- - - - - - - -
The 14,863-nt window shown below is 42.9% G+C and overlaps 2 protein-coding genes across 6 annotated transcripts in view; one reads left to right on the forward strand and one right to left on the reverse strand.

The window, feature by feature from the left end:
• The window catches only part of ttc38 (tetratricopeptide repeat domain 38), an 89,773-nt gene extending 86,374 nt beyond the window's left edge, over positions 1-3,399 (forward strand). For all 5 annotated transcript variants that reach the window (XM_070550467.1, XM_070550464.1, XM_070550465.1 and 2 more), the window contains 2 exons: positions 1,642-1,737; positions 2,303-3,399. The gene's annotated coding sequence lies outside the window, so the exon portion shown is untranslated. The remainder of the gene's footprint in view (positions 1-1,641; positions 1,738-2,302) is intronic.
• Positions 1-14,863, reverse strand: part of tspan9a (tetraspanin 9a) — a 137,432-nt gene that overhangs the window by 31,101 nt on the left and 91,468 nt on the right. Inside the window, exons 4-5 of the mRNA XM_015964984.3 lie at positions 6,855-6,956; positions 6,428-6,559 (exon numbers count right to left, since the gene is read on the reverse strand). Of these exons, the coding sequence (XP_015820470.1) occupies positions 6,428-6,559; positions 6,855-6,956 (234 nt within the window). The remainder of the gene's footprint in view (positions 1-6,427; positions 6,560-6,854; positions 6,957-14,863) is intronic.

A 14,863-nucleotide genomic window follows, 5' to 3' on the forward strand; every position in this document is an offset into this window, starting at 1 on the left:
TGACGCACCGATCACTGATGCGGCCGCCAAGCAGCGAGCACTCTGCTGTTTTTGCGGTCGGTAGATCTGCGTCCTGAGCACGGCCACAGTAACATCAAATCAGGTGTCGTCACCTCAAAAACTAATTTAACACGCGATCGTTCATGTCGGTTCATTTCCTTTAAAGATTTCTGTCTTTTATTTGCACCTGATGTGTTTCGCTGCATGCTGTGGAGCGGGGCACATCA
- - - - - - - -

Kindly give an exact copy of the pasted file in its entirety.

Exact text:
The 14,863-nt window shown below is 42.9% G+C and overlaps 2 protein-coding genes across 6 annotated transcripts in view; one reads left to right on the forward strand and one right to left on the reverse strand.

The window, feature by feature from the left end:
• The window catches only part of ttc38 (tetratricopeptide repeat domain 38), an 89,773-nt gene extending 86,374 nt beyond the window's left edge, over positions 1-3,399 (forward strand). For all 5 annotated transcript variants that reach the window (XM_070550467.1, XM_070550464.1, XM_070550465.1 and 2 more), the window contains 2 exons: positions 1,642-1,737; positions 2,303-3,399. The gene's annotated coding sequence lies outside the window, so the exon portion shown is untranslated. The remainder of the gene's footprint in view (positions 1-1,641; positions 1,738-2,302) is intronic.
• Positions 1-14,863, reverse strand: part of tspan9a (tetraspanin 9a) — a 137,432-nt gene that overhangs the window by 31,101 nt on the left and 91,468 nt on the right. Inside the window, exons 4-5 of the mRNA XM_015964984.3 lie at positions 6,855-6,956; positions 6,428-6,559 (exon numbers count right to left, since the gene is read on the reverse strand). Of these exons, the coding sequence (XP_015820470.1) occupies positions 6,428-6,559; positions 6,855-6,956 (234 nt within the window). The remainder of the gene's footprint in view (positions 1-6,427; positions 6,560-6,854; positions 6,957-14,863) is intronic.

A 14,863-nucleotide genomic window follows, 5' to 3' on the forward strand; every position in this document is an offset into this window, starting at 1 on the left:
TGACGCACCGATCACTGATGCGGCCGCCAAGCAGCGAGCACTCTGCTGTTTTTGCGGTCGGTAGATCTGCGTCCTGAGCACGGCCACAGTAACATCAAATCAGGTGTCGTCACCTCAAAAACTAATTTAACACGCGATCGTTCATGTCGGTTCATTTCCTTTAAAGATTTCTGTCTTTTATTTGCACCTGATGTGTTTCGCTGCATGCTGTGGAGCGGGGCACATCA